How to Sell Bonds Vs. Issued Stock
Original post by Eric Feigenbaum of Demand Media
Much like selling issued stock, bond holders can turn to their stockbrokers and financial adverse, who facilitate trades on all varieties of securities. However, unlike shares of stock, selling bonds takes place outside a formal public exchange. In fact, it wasn't until 2002 that the Financial Industry Regulatory Authority (FINRA) began tracking secondary bond market trades and not until 2005 that computer systems made recent bond trade information readily available. This makes the bond market far less organized than stock trading and its real-time market information.
Inform your stockbroker or financial adviser that you want to sell your bonds. Ask your broker the approximate price you can get for your bonds and what his markdown -- the amount of the trade he will keep as a commission -- will be before proceeding.
Decide on a price at which you are willing to sell. You can order your broker not to sell for anything less. Your brokerage will then use the over-the-counter secondary bond market to try to get the amount you seek.
Give the broker any bond certificates you are holding. The brokerage will need to pass along the physical bond papers if the primary issuance of the bond was not electronic.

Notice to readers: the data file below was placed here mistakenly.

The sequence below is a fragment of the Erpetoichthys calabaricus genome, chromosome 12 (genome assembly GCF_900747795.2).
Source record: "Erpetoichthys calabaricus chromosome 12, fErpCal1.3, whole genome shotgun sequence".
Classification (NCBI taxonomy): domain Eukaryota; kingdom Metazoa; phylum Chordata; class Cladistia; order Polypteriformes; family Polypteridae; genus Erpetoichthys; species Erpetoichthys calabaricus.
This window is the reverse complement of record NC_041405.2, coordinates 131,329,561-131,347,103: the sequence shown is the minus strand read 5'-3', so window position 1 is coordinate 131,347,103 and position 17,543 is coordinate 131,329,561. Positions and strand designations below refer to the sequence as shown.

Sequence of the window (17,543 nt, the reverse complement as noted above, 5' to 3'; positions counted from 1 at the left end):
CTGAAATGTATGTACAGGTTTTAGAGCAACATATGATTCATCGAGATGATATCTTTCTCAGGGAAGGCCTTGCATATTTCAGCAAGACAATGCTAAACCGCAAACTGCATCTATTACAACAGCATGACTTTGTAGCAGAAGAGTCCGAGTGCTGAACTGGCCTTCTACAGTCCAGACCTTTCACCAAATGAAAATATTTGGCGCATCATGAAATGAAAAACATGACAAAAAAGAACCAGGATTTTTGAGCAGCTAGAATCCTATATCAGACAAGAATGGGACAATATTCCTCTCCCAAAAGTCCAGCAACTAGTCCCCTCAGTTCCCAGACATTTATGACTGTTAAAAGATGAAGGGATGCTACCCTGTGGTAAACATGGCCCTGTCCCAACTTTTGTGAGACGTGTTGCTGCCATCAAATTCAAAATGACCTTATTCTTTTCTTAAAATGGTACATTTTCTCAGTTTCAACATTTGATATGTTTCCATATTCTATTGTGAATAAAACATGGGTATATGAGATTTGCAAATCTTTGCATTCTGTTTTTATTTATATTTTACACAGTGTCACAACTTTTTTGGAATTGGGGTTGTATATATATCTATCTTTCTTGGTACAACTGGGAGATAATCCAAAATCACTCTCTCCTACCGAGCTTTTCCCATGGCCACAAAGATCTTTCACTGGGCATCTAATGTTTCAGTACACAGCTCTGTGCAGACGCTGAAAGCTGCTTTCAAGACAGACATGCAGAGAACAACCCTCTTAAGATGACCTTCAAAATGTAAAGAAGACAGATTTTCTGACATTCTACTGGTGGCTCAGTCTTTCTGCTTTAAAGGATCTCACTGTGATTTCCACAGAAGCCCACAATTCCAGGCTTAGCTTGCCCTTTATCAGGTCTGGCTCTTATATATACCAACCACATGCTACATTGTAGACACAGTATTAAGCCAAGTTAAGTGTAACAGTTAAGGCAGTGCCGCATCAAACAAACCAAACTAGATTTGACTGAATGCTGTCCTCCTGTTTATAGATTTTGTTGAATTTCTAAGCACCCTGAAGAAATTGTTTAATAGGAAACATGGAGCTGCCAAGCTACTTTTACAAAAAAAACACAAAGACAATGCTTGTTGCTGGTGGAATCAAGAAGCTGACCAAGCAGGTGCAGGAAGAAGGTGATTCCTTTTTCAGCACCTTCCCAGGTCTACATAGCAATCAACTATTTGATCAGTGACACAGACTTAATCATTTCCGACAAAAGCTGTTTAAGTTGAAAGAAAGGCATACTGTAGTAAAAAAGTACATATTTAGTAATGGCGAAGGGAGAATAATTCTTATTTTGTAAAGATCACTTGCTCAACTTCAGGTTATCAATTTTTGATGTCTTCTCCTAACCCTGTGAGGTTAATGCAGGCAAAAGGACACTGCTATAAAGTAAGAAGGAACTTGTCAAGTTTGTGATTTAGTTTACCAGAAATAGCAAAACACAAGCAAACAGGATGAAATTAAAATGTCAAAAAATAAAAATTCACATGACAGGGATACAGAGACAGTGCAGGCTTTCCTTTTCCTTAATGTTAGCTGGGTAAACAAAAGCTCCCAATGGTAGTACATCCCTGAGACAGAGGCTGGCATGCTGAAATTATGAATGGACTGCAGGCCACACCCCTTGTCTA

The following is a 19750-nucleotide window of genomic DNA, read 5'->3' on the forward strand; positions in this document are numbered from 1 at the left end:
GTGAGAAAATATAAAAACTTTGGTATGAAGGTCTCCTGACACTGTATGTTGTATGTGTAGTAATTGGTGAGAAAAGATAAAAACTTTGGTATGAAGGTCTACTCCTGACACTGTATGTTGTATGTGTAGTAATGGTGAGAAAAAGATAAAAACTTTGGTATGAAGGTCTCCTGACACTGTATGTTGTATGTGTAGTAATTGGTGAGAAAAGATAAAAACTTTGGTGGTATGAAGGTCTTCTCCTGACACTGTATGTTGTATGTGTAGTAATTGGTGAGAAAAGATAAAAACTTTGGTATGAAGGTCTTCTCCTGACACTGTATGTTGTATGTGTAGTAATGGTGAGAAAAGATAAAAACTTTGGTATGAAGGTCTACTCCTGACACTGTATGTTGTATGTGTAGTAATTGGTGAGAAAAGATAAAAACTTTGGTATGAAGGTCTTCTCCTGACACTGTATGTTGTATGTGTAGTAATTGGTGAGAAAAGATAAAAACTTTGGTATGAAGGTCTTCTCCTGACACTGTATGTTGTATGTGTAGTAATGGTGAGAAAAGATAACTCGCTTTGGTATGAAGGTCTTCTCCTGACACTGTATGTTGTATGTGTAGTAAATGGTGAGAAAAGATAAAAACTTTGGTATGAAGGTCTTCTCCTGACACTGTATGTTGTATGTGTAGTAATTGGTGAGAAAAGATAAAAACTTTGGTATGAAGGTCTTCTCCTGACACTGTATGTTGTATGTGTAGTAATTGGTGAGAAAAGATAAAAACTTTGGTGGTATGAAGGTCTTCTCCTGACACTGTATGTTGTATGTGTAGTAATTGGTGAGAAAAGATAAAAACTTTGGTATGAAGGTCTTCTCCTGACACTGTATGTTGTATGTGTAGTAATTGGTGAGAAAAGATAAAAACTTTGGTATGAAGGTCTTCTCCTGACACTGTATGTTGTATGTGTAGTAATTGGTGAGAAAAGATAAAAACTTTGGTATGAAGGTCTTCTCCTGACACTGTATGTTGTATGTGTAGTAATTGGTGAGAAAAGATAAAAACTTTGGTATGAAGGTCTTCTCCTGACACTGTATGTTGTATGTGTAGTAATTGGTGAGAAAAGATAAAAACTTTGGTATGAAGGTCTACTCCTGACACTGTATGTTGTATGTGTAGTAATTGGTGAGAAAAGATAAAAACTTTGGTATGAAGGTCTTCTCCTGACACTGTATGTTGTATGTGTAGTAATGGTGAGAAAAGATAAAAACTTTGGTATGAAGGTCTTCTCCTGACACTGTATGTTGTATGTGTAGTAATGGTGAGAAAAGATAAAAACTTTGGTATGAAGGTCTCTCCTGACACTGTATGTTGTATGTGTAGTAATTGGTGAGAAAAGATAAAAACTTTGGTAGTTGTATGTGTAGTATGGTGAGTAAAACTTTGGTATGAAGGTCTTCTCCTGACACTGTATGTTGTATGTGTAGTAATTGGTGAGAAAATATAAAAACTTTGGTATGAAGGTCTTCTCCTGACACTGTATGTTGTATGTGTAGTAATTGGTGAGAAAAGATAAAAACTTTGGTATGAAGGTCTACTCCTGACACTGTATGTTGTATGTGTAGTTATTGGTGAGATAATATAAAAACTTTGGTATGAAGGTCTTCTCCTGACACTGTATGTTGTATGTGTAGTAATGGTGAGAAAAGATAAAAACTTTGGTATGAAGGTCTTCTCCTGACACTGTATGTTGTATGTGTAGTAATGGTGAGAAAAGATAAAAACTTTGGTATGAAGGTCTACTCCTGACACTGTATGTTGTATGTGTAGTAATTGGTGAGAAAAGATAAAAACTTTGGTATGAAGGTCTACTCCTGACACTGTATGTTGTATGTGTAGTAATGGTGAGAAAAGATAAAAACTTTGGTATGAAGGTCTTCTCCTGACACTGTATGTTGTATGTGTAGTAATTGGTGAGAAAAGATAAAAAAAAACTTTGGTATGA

Receive your funds either as a credit to your brokerage or financial account, or as a cashier's check issued by the transacting brokerage.
Notice how this process varies from stocks largely because bonds are sold via over-the-counter markets, whereas stock trades are usually instant via publicly regulated stock exchanges.
- U.S. Securities and Exchange Commission: Bonds, Selling Before Maturity
- Financial Industry Regulatory Authority: Smart Bond Investing
- Financial Industry Regulatory Authority: Smart Bond Investing Glossary
- Financial Web: Primary vs. Secondary Bond Markets
- Scottrade: Secondary Bond Market
About the Author
Eric Feigenbaum started his career in print journalism, becoming editor-in-chief of "The Daily" of the University of Washington during college and afterward working at two major newspapers. He later did many print and Web projects including re-brandings for major companies and catalog production.